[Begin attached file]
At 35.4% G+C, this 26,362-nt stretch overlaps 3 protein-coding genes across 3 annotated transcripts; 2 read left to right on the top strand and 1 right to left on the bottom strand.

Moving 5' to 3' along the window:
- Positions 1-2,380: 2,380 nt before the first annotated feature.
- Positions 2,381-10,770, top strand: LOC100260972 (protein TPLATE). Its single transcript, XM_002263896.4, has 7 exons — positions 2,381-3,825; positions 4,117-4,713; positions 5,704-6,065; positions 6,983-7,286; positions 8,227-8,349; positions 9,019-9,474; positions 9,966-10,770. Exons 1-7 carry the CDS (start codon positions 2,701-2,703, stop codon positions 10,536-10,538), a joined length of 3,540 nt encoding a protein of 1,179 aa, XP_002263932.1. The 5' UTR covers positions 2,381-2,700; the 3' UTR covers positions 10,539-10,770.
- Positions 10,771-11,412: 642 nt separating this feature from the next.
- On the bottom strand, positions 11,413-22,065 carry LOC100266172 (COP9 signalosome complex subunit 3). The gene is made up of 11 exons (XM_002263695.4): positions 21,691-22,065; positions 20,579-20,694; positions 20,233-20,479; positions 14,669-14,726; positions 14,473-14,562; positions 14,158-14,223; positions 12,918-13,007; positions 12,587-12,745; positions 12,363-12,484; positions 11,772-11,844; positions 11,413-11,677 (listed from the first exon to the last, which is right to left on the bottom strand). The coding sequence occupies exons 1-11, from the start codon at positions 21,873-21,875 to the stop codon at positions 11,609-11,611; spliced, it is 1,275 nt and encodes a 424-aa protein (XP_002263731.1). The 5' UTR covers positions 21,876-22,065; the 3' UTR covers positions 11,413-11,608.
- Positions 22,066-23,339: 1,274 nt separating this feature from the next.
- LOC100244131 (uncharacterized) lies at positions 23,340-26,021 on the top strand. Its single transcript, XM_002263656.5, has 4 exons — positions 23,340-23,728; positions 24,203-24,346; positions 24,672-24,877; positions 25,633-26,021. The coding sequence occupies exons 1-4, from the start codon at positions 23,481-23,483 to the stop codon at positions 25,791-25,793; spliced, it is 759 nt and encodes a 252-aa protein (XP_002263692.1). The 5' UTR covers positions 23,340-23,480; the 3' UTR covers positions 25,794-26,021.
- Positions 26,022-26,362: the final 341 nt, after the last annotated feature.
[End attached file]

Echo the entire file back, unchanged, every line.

At 35.4% G+C, this 26,362-nt stretch overlaps 3 protein-coding genes across 3 annotated transcripts; 2 read left to right on the top strand and 1 right to left on the bottom strand.

Moving 5' to 3' along the window:
- Positions 1-2,380: 2,380 nt before the first annotated feature.
- Positions 2,381-10,770, top strand: LOC100260972 (protein TPLATE). Its single transcript, XM_002263896.4, has 7 exons — positions 2,381-3,825; positions 4,117-4,713; positions 5,704-6,065; positions 6,983-7,286; positions 8,227-8,349; positions 9,019-9,474; positions 9,966-10,770. Exons 1-7 carry the CDS (start codon positions 2,701-2,703, stop codon positions 10,536-10,538), a joined length of 3,540 nt encoding a protein of 1,179 aa, XP_002263932.1. The 5' UTR covers positions 2,381-2,700; the 3' UTR covers positions 10,539-10,770.
- Positions 10,771-11,412: 642 nt separating this feature from the next.
- On the bottom strand, positions 11,413-22,065 carry LOC100266172 (COP9 signalosome complex subunit 3). The gene is made up of 11 exons (XM_002263695.4): positions 21,691-22,065; positions 20,579-20,694; positions 20,233-20,479; positions 14,669-14,726; positions 14,473-14,562; positions 14,158-14,223; positions 12,918-13,007; positions 12,587-12,745; positions 12,363-12,484; positions 11,772-11,844; positions 11,413-11,677 (listed from the first exon to the last, which is right to left on the bottom strand). The coding sequence occupies exons 1-11, from the start codon at positions 21,873-21,875 to the stop codon at positions 11,609-11,611; spliced, it is 1,275 nt and encodes a 424-aa protein (XP_002263731.1). The 5' UTR covers positions 21,876-22,065; the 3' UTR covers positions 11,413-11,608.
- Positions 22,066-23,339: 1,274 nt separating this feature from the next.
- LOC100244131 (uncharacterized) lies at positions 23,340-26,021 on the top strand. Its single transcript, XM_002263656.5, has 4 exons — positions 23,340-23,728; positions 24,203-24,346; positions 24,672-24,877; positions 25,633-26,021. The coding sequence occupies exons 1-4, from the start codon at positions 23,481-23,483 to the stop codon at positions 25,791-25,793; spliced, it is 759 nt and encodes a 252-aa protein (XP_002263692.1). The 5' UTR covers positions 23,340-23,480; the 3' UTR covers positions 25,794-26,021.
- Positions 26,022-26,362: the final 341 nt, after the last annotated feature.